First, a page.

Your typical boss battles punctuate the exploration. These are sometimes tricky fights against a recurring foe, each challenging a different subset of your repertoire. There’s standard suit fights, one that has you manning cannons, and another in a submarine. They’re pattern-based fights, forcing you to anticipate attacks and counter them efficiently. I never found these encounters, nor the game in general, very taxing, but I usually did drop a couple of lives on each one. Death is punished by sending you back to the last save point and forcing you to click through the dialogue each time.
If I haven’t made it apparent, Gato Roboto is a pretty by-the-numbers Metroid clone, and that’s what I feel is the game’s biggest letdown. Despite the novelty of playing as an adorable kitty, Gato Roboto doesn’t really develop an identity of its own. The world doesn’t become any more interesting than rocky caves and metal corridors, the music doesn’t become any more fun than the moody humming, and the extra vehicles are extremely limited. Even the story doesn’t really evolve past the mad scientist routine, even if it gives hints that it might.
It ends up feeling a lot like a cheap Metroid clone: a bite-size version of something you might find on Pico-8 or an Arduboy. The humour is limp and without charm and the story lacks any real impact. The atmosphere of isolation that Metroid presents is emulated here, but undermined by Gary’s insistence on frequently nattering in your ear. On the other hand, its rigid adherence to the formula does make for an experience that feels polished.
The Metroid series, especially Super Metroid, has long attracted speedrunners with its high skill ceiling and openness to sequence breaking. It’s obvious that Doinksoft had the intention to attract a similar audience with the timer that appears at the bottom of the screen whenever you’re in a vehicle. There are even abilities like rocket jumping that allows you to scale greater heights in your mech, but it’s questionable how often there are opportunities to bypass obstacles to improve your time. Certainly there are some, but it seems a bit too rigid to really allow for someone to truly break the game in a beneficial way.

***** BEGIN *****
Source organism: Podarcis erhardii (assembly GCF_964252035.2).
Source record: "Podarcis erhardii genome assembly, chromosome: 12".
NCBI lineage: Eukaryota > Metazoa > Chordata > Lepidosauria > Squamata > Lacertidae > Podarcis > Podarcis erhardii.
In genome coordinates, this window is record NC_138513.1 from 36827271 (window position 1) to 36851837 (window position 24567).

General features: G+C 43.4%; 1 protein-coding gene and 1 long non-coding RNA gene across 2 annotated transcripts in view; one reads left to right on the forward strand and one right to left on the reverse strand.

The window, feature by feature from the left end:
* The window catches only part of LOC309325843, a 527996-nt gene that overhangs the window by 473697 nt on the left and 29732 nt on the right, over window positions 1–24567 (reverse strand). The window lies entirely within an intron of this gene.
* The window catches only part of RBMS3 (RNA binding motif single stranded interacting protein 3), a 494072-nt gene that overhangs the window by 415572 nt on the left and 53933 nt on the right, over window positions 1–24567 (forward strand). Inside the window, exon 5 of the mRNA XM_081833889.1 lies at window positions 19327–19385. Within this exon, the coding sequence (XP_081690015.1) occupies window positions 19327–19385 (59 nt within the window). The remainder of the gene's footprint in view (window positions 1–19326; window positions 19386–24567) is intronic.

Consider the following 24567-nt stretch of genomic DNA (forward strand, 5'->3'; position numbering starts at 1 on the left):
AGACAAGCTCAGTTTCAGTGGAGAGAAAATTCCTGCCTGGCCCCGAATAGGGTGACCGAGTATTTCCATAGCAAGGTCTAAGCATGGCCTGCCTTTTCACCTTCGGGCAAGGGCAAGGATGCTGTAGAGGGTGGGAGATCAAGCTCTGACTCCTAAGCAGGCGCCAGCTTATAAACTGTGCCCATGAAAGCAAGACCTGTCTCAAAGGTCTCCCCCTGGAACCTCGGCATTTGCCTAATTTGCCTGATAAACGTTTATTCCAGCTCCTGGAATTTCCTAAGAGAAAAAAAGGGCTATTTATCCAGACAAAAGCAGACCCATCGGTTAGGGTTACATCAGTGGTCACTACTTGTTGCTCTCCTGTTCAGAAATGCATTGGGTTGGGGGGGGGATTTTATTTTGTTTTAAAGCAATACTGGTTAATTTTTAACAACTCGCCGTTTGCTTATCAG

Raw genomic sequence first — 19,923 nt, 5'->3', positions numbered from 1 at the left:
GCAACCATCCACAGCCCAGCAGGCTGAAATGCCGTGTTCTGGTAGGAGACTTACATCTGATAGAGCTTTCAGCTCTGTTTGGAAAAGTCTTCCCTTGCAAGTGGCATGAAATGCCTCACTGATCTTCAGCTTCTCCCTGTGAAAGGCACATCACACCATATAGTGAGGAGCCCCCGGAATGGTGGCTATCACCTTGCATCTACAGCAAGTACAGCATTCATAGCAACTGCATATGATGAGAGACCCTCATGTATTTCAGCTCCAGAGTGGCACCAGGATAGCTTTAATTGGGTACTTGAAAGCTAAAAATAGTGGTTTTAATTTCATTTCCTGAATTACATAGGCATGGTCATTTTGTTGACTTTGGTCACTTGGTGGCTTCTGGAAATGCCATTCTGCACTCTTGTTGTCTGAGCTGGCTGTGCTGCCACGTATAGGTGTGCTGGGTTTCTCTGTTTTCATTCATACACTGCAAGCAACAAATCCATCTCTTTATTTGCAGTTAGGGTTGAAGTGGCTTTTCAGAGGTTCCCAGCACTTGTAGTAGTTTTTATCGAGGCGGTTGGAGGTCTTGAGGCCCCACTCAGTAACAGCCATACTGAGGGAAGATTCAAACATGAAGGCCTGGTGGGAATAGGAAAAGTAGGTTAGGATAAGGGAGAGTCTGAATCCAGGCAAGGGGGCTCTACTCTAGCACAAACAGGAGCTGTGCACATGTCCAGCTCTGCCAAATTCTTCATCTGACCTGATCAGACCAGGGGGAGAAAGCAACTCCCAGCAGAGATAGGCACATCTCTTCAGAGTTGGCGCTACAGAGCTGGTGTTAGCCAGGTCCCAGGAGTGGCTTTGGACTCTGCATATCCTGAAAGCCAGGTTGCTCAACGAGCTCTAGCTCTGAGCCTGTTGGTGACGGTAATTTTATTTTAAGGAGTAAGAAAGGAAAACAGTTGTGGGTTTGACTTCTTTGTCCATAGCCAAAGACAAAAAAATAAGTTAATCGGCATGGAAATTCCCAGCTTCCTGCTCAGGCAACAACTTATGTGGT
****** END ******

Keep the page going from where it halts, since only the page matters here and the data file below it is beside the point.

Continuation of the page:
When it comes down to it, I did have fun with Gato Roboto, but it puts itself in an unfair position by inviting comparison to Metroid. The market for indie explore-’em-ups is already heavily saturated, and while its kitty charms will definitely attract an audience, that charm is only skin deep. It doesn’t go beyond the cat in the mech suit. Everything else is Metroid. The music, the visual design, the interconnected world, there’s nothing that makes it stand apart other than a cat.
It’s hard to recommend Gato Roboto when we live in a world where games like Cave Story and Iconoclasts exist. It took me just under three hours to complete my first playthrough, which was both pleasantly digestible and reasonable for its asking price, but it is also very forgettable.
So I guess what I’m saying is, if you go into Gato Roboto with the only expectation being “Metroid but with a cat protagonist,” you won’t likely be disappointed. But if you hope for anything beyond that, you’ll likely wind up entertained but unsatisfied.
[This review is based on a retail build of the game purchased by the reviewer.]